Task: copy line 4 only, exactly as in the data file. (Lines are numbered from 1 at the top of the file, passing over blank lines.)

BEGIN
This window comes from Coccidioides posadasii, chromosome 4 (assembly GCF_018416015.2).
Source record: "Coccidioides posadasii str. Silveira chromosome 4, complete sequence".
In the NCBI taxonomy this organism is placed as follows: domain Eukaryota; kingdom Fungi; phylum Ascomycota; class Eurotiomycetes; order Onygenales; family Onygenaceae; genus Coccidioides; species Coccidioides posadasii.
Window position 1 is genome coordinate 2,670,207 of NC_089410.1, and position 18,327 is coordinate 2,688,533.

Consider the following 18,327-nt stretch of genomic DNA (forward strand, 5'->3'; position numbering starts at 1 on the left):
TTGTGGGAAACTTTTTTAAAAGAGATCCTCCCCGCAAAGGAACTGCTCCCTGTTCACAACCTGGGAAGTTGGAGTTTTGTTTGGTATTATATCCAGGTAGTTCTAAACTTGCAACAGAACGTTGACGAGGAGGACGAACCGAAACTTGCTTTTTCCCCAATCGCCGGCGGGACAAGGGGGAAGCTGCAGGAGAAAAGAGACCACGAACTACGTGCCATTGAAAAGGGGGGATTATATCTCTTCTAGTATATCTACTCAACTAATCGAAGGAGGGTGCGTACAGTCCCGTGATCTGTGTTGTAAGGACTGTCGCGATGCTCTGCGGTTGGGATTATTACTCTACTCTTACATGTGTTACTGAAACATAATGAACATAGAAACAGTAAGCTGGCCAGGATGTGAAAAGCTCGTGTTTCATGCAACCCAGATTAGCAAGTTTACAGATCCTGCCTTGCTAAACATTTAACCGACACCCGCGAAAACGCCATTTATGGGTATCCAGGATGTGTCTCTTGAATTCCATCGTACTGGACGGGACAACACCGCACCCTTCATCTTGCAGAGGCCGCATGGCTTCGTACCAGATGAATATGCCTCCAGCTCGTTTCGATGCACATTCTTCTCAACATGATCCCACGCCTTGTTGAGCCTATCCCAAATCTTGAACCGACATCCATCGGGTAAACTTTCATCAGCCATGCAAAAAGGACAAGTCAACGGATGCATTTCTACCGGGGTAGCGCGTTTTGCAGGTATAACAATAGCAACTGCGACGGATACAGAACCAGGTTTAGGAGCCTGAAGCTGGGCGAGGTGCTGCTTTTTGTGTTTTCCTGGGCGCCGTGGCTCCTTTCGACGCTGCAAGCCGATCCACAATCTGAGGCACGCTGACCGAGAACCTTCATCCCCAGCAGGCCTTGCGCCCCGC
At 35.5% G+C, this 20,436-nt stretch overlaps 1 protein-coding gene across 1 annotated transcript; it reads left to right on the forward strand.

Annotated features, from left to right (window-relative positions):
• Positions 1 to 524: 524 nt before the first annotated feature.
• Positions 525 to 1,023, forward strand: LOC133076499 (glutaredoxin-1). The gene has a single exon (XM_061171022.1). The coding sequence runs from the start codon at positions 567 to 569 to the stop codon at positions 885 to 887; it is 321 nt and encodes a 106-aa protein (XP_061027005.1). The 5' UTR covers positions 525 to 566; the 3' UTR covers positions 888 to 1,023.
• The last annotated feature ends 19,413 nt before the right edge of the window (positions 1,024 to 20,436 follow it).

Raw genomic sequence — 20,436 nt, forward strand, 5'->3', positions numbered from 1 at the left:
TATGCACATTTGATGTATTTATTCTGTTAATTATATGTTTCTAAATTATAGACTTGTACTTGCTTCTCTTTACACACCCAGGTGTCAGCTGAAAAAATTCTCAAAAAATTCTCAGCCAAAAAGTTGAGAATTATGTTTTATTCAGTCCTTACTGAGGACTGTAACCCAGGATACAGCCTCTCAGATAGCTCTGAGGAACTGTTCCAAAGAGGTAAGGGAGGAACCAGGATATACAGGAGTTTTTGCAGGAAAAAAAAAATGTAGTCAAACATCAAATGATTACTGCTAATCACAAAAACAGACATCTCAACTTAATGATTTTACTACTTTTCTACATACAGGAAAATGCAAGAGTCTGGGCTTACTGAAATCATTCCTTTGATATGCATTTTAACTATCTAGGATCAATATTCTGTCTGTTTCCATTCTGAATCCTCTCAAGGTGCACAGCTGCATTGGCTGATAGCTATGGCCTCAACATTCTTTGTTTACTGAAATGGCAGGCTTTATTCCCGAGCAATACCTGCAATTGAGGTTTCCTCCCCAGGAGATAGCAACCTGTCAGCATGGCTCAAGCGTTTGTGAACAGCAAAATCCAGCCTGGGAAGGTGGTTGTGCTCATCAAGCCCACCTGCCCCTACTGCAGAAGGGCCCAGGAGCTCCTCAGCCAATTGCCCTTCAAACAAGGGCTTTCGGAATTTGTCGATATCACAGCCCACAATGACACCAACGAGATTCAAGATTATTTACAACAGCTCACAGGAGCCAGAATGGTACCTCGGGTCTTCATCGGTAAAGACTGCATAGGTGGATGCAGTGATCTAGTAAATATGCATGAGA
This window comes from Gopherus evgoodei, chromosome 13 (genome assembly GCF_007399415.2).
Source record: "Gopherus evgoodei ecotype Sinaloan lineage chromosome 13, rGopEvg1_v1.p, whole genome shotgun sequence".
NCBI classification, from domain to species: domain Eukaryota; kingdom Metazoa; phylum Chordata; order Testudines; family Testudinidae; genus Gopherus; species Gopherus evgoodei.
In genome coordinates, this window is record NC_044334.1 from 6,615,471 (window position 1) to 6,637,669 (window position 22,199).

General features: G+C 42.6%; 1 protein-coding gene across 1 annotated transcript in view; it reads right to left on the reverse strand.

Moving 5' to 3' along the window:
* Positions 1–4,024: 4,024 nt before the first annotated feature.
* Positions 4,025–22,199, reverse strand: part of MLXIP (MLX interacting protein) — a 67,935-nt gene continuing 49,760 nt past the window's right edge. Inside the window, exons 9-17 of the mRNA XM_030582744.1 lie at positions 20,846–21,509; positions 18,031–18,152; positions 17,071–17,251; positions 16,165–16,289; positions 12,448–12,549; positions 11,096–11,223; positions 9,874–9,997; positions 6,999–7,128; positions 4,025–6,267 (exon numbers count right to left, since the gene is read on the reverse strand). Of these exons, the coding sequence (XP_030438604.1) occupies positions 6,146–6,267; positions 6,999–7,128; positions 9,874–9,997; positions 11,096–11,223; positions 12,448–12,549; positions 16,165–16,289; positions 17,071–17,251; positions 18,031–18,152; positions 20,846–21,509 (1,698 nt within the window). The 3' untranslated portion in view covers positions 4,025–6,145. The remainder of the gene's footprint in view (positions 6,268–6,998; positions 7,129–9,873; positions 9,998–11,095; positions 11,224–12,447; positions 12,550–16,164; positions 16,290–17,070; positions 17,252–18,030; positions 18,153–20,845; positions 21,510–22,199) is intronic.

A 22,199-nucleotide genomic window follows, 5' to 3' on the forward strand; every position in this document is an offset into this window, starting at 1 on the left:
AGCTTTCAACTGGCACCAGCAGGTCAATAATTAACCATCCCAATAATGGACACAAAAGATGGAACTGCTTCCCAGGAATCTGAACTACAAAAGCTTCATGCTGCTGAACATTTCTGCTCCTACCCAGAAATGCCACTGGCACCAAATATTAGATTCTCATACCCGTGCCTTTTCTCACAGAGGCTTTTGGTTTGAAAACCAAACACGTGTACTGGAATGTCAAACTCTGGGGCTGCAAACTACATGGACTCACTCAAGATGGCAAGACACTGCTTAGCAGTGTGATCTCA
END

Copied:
Window position 1 is genome coordinate 2,670,207 of NC_089410.1, and position 18,327 is coordinate 2,688,533.